The race attracted a few of the big dawgs of the day such as 1975 national LMS champ L.D. Ottinger, future Cup winner Neil Bonnett, Cup regular Donnie Allison, 1972-1974 NASCAR Late Model Sportsman champion Jack Ingram...
They were joined by local racers such as 1975 Nashville late model champion Walter Wallace, Alton Jones (who claimed the 1976 LMS track title), James Climer, and second year Nashville driver but first year LMS racer Mike Alexander.
The 200 was also a homecoming of sorts for Dave Sisco and Darrell Waltrip, two Cup drivers who were also Fairgrounds champions earlier in their careers. Waltrip's Nova carried the colors of his new new Cup sponsor, Gatorade. Nashville fans got their first opportunity to see the colors live on DW's late model. They saw them again about three weeks later when Waltrip raced his DiGard 88 Monte Carlo in the Music City 420 Cup race.
Source: The Tennessean
NASCAR implemented a rule change for LMS teams at short tracks. Rather than using air guns, crews were required to use manual lug wrenches. NASCAR's position was the change would help level the playing field on pit road as well as reduce operating expenses a bit for the teams. The new rule, however, was met with almost universal derision.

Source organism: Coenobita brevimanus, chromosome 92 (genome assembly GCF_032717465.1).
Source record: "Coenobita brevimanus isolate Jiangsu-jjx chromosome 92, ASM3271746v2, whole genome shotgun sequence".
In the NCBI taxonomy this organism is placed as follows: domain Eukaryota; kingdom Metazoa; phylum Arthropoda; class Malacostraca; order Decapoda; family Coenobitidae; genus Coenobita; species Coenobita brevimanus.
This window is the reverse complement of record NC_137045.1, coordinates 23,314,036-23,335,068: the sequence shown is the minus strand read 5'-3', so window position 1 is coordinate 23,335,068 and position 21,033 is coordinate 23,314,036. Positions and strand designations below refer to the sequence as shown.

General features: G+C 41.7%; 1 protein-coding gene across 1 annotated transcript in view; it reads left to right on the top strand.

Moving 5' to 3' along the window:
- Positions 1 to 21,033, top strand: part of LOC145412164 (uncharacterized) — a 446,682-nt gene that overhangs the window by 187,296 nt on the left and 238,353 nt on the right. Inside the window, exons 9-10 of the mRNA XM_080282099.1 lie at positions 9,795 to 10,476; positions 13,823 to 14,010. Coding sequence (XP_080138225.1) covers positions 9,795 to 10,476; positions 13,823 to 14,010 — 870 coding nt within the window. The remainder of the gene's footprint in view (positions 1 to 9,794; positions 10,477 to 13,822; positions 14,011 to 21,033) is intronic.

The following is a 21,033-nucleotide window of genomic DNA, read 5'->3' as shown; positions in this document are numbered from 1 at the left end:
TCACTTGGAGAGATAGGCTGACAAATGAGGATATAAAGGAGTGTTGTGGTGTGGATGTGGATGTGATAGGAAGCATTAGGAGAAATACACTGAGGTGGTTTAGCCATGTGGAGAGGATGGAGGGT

Source: The Tennessean
Ottinger's luck went from good to bad to worse. After leading early, he faded back and lost a lap during a pit stop. With 30 laps to go, he pounded the wall as he tried to get back on the lead lap. He was able to continue, but then his fuel pump broke fifteen laps later. His wrecked ride caught fire, and he was finally and mercifully done for the night.
As the laps continued, Senneker built a sizable lead - even after late cautions resulting from Ottinger's incidents. His car developed an ignition issue with three laps to go, however, and he began slowly limping towards the finish. At first it was thought he may have been out of fuel; however, he later noted it was his electrical system that had simply laid down on him with victory in sight.
With Senneker's fade, Donnie Allison roared past him in his #8 Nova to claim the win. Allison sported 88 on his car to match the number he used to race in Cup. He was fired by DiGard in 1975 and replaced with Waltrip. Both showed up at Nashville with 88 on their cars. With Allison being a late entrant, his car was scored as the single-digit #8.
|Source: The Tennessean|